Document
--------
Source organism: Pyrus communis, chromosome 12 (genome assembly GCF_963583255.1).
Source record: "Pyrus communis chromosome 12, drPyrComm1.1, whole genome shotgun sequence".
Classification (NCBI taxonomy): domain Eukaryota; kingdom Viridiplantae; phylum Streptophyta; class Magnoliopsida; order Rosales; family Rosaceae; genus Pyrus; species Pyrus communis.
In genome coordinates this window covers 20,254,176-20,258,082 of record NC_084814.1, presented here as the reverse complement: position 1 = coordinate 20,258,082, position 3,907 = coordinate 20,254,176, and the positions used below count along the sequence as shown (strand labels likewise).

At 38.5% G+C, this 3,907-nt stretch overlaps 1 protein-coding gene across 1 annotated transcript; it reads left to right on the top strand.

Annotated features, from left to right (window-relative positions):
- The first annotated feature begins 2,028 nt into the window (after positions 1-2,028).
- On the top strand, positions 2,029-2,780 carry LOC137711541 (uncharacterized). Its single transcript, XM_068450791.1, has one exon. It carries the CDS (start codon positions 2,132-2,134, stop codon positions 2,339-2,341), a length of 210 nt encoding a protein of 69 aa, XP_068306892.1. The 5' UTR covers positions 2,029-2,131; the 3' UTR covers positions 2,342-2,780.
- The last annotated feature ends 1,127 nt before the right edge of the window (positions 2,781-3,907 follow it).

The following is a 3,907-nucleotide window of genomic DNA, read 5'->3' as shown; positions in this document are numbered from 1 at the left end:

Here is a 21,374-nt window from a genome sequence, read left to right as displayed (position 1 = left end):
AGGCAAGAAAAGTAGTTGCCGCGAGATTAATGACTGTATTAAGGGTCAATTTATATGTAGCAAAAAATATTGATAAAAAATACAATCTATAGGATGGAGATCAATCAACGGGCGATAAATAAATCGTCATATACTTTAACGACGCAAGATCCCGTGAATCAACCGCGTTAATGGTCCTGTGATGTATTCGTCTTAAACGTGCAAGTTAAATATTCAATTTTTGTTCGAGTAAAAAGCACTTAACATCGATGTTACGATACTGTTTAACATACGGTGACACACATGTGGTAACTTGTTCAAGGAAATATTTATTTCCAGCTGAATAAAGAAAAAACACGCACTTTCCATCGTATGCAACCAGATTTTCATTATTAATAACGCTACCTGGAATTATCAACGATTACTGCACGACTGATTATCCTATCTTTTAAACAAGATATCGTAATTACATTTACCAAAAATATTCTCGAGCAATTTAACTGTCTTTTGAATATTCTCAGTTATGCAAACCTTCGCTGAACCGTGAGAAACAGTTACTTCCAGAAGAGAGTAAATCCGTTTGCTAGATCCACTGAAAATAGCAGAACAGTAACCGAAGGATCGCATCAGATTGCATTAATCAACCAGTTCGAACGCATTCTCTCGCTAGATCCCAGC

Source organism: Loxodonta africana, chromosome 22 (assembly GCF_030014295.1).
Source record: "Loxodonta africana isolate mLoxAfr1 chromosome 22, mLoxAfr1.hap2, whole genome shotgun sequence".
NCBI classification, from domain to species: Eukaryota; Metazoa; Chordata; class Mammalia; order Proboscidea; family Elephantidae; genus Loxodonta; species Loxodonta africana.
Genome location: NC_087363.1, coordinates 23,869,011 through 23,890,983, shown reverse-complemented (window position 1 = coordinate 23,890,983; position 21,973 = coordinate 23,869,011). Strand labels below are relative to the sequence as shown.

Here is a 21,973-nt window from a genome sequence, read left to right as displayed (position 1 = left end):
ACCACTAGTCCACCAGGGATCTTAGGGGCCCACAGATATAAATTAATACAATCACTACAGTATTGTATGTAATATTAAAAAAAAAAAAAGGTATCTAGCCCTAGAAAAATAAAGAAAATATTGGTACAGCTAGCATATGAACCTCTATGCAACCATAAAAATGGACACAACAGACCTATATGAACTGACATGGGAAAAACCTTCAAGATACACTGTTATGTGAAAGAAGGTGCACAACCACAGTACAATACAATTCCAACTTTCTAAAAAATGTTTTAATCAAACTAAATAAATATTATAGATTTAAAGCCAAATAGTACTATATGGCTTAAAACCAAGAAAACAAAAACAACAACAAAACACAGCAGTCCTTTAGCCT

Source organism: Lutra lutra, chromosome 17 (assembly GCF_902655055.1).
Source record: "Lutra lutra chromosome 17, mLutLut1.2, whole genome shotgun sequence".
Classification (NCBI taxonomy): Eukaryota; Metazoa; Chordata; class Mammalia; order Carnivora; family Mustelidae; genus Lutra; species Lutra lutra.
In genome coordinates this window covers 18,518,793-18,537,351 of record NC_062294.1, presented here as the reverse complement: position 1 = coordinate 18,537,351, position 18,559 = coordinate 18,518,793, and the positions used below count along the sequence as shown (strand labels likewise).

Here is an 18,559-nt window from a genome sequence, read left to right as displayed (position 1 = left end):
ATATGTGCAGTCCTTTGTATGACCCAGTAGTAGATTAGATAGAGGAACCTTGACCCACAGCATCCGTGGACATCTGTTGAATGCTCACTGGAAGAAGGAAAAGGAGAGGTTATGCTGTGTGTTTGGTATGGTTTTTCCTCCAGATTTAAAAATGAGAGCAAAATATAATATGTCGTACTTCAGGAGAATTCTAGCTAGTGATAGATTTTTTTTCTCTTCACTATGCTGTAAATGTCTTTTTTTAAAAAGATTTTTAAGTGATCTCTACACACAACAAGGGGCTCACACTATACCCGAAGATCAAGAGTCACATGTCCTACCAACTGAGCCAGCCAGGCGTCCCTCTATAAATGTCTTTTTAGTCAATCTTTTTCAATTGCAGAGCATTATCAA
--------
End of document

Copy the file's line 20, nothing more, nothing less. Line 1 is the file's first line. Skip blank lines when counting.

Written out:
Source record: "Lutra lutra chromosome 17, mLutLut1.2, whole genome shotgun sequence".